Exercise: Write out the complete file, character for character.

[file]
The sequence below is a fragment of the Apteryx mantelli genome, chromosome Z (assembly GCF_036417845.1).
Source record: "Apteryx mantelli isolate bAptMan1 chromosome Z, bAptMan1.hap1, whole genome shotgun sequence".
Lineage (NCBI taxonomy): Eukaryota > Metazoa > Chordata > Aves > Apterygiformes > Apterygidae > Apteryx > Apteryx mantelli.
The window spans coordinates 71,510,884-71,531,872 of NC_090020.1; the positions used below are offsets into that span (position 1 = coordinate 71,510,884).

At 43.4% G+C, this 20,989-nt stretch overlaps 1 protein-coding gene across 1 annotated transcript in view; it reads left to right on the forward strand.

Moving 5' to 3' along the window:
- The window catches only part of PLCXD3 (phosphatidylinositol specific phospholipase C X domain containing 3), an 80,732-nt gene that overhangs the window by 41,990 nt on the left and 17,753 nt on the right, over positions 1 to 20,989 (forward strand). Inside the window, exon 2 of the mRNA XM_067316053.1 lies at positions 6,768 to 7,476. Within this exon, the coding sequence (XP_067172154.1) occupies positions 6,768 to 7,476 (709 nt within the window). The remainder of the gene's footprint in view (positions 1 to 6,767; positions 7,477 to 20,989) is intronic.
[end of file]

The sequence below is a fragment of the Apteryx mantelli genome, chromosome Z (assembly GCF_036417845.1).
Source record: "Apteryx mantelli isolate bAptMan1 chromosome Z, bAptMan1.hap1, whole genome shotgun sequence".
Lineage (NCBI taxonomy): Eukaryota > Metazoa > Chordata > Aves > Apterygiformes > Apterygidae > Apteryx > Apteryx mantelli.
The window spans coordinates 71,510,884-71,531,872 of NC_090020.1; the positions used below are offsets into that span (position 1 = coordinate 71,510,884).

At 43.4% G+C, this 20,989-nt stretch overlaps 1 protein-coding gene across 1 annotated transcript in view; it reads left to right on the forward strand.

Moving 5' to 3' along the window:
- The window catches only part of PLCXD3 (phosphatidylinositol specific phospholipase C X domain containing 3), an 80,732-nt gene that overhangs the window by 41,990 nt on the left and 17,753 nt on the right, over positions 1 to 20,989 (forward strand). Inside the window, exon 2 of the mRNA XM_067316053.1 lies at positions 6,768 to 7,476. Within this exon, the coding sequence (XP_067172154.1) occupies positions 6,768 to 7,476 (709 nt within the window). The remainder of the gene's footprint in view (positions 1 to 6,767; positions 7,477 to 20,989) is intronic.